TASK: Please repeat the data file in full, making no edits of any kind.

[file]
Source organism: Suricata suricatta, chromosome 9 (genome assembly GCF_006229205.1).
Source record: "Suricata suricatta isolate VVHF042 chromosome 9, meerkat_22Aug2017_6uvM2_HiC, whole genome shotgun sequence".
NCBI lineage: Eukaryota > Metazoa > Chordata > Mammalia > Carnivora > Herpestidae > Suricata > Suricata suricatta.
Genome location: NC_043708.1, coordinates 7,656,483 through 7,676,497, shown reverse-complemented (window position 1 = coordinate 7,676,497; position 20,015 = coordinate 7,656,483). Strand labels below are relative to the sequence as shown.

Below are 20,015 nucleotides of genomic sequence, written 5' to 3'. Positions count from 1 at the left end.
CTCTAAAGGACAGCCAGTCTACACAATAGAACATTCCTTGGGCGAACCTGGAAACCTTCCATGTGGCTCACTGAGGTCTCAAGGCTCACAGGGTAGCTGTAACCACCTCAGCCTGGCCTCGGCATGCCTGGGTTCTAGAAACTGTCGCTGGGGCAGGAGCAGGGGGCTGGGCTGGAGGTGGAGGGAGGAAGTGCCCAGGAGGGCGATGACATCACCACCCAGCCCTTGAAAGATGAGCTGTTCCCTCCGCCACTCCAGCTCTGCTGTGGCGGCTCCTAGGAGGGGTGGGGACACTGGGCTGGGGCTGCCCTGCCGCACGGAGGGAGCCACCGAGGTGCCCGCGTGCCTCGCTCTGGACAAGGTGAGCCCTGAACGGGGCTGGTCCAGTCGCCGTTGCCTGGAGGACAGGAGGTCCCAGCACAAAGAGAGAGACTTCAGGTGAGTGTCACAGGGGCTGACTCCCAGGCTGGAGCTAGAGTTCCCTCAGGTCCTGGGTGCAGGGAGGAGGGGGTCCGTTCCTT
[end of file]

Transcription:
Source organism: Suricata suricatta, chromosome 9 (genome assembly GCF_006229205.1).
Source record: "Suricata suricatta isolate VVHF042 chromosome 9, meerkat_22Aug2017_6uvM2_HiC, whole genome shotgun sequence".
NCBI lineage: Eukaryota > Metazoa > Chordata > Mammalia > Carnivora > Herpestidae > Suricata > Suricata suricatta.
Genome location: NC_043708.1, coordinates 7,656,483 through 7,676,497, shown reverse-complemented (window position 1 = coordinate 7,676,497; position 20,015 = coordinate 7,656,483). Strand labels below are relative to the sequence as shown.

Below are 20,015 nucleotides of genomic sequence, written 5' to 3'. Positions count from 1 at the left end.
CTCTAAAGGACAGCCAGTCTACACAATAGAACATTCCTTGGGCGAACCTGGAAACCTTCCATGTGGCTCACTGAGGTCTCAAGGCTCACAGGGTAGCTGTAACCACCTCAGCCTGGCCTCGGCATGCCTGGGTTCTAGAAACTGTCGCTGGGGCAGGAGCAGGGGGCTGGGCTGGAGGTGGAGGGAGGAAGTGCCCAGGAGGGCGATGACATCACCACCCAGCCCTTGAAAGATGAGCTGTTCCCTCCGCCACTCCAGCTCTGCTGTGGCGGCTCCTAGGAGGGGTGGGGACACTGGGCTGGGGCTGCCCTGCCGCACGGAGGGAGCCACCGAGGTGCCCGCGTGCCTCGCTCTGGACAAGGTGAGCCCTGAACGGGGCTGGTCCAGTCGCCGTTGCCTGGAGGACAGGAGGTCCCAGCACAAAGAGAGAGACTTCAGGTGAGTGTCACAGGGGCTGACTCCCAGGCTGGAGCTAGAGTTCCCTCAGGTCCTGGGTGCAGGGAGGAGGGGGTCCGTTCCTT